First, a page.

Protectionism is as dangerous a policy as there is. It has often and can at any time lead to trade wars.  No one wins a trade war – everyone loses. The case for free trade has never been refuted.  Since the days of Adam Smith, most economists have understood and documented its virtues.  Yet, the world has never known unrestricted free trade.  Why?

One reason is the popular acceptance of the mythical virtues of mercantilism, better known today as protectionism.  Mercantilism is a government policy aimed at preventing individuals from purchasing goods abroad while encouraging them to sell goods abroad. Mercantilism holds that a nation which exports (loses goods) is better off than one that imports (gains goods).  It has been proven a hundred times over that it is detrimental for a nation to continuously export more than it imports.  When government prevents or “discourages” individuals from purchasing goods abroad, and “encourages” chronic exports, it limits a nation’s supply of goods and encourages a decline in its citizens’ standard of living.

Government control and regulation of international trade inevitably cause major economic distortions both domestically and internationally.  The idea that we can and should all be sellers is preposterous.  There must be consumers as well as sellers.  Equilibrium is the state where both come together.  The goal of mercantilism is to prevent this from occurring.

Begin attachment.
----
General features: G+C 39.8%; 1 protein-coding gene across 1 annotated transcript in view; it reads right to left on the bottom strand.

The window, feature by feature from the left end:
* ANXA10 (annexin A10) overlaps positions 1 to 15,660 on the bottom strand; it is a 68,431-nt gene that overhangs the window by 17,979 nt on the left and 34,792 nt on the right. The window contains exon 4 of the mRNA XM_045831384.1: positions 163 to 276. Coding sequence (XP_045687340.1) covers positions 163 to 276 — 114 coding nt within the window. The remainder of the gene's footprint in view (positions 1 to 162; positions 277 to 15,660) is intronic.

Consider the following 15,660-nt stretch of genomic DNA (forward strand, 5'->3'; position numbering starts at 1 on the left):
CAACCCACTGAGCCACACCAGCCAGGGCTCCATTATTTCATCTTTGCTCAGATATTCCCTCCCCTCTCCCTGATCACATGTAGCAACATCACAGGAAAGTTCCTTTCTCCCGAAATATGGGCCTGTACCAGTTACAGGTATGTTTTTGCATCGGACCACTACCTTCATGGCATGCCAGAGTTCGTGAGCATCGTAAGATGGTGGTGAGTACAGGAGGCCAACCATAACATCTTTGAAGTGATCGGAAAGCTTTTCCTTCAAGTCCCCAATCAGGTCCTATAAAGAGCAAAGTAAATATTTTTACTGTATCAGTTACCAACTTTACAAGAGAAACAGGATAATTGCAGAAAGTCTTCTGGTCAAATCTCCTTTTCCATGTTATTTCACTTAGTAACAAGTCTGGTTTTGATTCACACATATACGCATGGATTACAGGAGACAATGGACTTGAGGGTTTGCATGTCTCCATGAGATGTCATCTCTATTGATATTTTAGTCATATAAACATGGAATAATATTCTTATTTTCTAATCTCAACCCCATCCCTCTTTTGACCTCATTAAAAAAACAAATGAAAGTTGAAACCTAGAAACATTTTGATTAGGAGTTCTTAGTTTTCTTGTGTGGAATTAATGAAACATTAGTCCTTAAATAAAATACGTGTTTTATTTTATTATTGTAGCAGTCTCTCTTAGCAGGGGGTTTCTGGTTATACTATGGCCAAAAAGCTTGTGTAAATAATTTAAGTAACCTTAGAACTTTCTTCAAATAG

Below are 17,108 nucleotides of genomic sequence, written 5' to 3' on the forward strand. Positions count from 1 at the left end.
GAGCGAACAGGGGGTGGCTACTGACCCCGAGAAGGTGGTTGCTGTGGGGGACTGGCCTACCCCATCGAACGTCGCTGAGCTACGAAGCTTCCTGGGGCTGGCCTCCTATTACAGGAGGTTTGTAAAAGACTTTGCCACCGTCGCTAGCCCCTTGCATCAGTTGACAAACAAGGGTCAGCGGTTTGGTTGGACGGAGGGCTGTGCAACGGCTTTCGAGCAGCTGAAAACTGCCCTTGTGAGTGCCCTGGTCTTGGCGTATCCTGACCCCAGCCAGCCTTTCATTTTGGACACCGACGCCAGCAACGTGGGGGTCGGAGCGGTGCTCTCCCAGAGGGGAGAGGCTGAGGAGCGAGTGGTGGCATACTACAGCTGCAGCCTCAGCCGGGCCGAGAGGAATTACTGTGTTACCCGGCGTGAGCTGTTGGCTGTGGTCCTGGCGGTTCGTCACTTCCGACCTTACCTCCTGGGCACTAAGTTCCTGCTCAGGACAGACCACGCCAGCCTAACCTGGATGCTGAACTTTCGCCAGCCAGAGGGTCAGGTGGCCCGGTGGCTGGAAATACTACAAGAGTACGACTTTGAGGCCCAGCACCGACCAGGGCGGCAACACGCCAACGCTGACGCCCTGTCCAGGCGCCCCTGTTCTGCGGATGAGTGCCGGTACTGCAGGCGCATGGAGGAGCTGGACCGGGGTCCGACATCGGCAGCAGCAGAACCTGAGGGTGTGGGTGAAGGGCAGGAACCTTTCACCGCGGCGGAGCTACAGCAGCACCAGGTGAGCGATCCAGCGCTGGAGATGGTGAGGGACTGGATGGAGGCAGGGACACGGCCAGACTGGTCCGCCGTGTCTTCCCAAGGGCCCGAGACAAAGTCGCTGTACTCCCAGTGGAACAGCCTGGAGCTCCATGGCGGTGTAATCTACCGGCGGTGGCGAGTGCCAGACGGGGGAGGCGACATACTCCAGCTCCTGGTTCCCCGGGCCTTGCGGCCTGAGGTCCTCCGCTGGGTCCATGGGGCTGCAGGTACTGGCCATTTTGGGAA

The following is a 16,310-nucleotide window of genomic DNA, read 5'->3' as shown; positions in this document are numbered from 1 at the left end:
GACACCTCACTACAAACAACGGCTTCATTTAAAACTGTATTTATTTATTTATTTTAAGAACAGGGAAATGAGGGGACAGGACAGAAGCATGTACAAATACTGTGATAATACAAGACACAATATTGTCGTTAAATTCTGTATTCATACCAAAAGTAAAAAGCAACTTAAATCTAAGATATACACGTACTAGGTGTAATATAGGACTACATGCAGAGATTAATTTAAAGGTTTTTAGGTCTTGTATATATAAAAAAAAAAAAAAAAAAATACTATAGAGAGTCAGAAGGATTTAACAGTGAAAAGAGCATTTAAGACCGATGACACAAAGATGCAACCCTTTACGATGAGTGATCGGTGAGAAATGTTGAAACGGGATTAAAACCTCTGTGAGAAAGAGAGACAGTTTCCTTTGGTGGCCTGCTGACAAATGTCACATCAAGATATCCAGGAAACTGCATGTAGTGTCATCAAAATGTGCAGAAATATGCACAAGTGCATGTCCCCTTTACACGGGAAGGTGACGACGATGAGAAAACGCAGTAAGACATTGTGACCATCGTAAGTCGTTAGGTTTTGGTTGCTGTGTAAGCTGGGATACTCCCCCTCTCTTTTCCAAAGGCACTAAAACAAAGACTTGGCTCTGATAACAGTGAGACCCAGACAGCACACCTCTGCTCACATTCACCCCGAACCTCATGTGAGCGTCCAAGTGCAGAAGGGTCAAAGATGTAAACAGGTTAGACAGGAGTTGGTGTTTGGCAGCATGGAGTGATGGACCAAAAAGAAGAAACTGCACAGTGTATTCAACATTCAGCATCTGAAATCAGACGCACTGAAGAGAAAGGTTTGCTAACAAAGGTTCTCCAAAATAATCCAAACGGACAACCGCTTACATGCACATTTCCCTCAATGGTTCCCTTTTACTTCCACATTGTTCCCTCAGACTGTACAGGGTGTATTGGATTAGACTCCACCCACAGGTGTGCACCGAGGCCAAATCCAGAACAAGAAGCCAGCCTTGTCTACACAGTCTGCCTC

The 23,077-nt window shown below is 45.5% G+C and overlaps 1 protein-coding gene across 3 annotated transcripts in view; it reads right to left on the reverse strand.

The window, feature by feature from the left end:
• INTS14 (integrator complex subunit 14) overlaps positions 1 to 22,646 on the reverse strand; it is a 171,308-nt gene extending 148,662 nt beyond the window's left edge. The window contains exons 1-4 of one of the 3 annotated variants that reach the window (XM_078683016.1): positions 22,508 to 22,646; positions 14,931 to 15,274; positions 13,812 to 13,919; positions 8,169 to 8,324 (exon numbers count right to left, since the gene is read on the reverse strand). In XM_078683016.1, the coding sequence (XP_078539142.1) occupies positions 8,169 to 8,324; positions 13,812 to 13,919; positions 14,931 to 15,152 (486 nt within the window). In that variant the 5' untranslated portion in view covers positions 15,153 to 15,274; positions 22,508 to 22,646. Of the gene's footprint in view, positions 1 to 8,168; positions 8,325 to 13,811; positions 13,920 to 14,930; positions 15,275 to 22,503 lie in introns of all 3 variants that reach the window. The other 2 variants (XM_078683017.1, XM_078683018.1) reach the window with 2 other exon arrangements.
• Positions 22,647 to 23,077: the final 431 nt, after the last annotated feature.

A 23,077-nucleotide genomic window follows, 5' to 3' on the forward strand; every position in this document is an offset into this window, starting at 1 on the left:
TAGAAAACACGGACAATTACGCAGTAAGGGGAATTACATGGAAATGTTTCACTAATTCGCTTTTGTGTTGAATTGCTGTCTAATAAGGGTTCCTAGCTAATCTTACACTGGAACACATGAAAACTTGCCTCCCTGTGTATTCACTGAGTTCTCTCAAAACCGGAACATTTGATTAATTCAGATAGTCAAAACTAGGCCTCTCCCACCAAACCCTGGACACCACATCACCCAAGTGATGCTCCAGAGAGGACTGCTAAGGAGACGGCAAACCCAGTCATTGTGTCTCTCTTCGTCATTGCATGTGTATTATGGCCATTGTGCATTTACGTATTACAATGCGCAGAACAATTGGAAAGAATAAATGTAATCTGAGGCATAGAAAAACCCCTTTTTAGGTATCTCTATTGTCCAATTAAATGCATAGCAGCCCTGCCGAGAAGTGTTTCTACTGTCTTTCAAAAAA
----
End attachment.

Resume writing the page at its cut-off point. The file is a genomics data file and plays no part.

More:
But mercantilism is never advocated for its own sake or as a viable economic policy.  Rather, it enters the economy through the back door as a political policy of protectionism.  Politicians are asked to “protect” the balance of trade; to “protect” the domestic market, or “protect” domestic jobs and wages to "protect” the American worker.  But when implemented, the policy of protectionism is not a defensive move by government; it is an aggressive policy designed to penalize the best of producers by reducing or eliminating the high quality and/or low-priced products they provide consumers. 

Protectionism is a policy that excludes or reduces competition.  Beneficiaries of such government aggression can only be the monopolists or quasi-monopolists that feed off government favors.  Such businesses can exist only by government’s power to force all competitors out of a given market, and this is always at the expense of consumers who are forced to accept artificially higher priced and/or lower quality goods.  Some nations actually prevent their citizens from buying particular products or taking their money outside of their country.

Such protectionist policies have gained support only because most individuals believe they are necessary and that the policies do, in fact, “protect” them.  But nothing is further from the truth.  To understand why protectionism does not protect individual’s economic interests and why it is totally unnecessary to the economic well-being of a nation, it is best to review a few basic principles of free trade.  Unfortunately these time-tested truisms have been lost to the world for many years now.

A Few Principles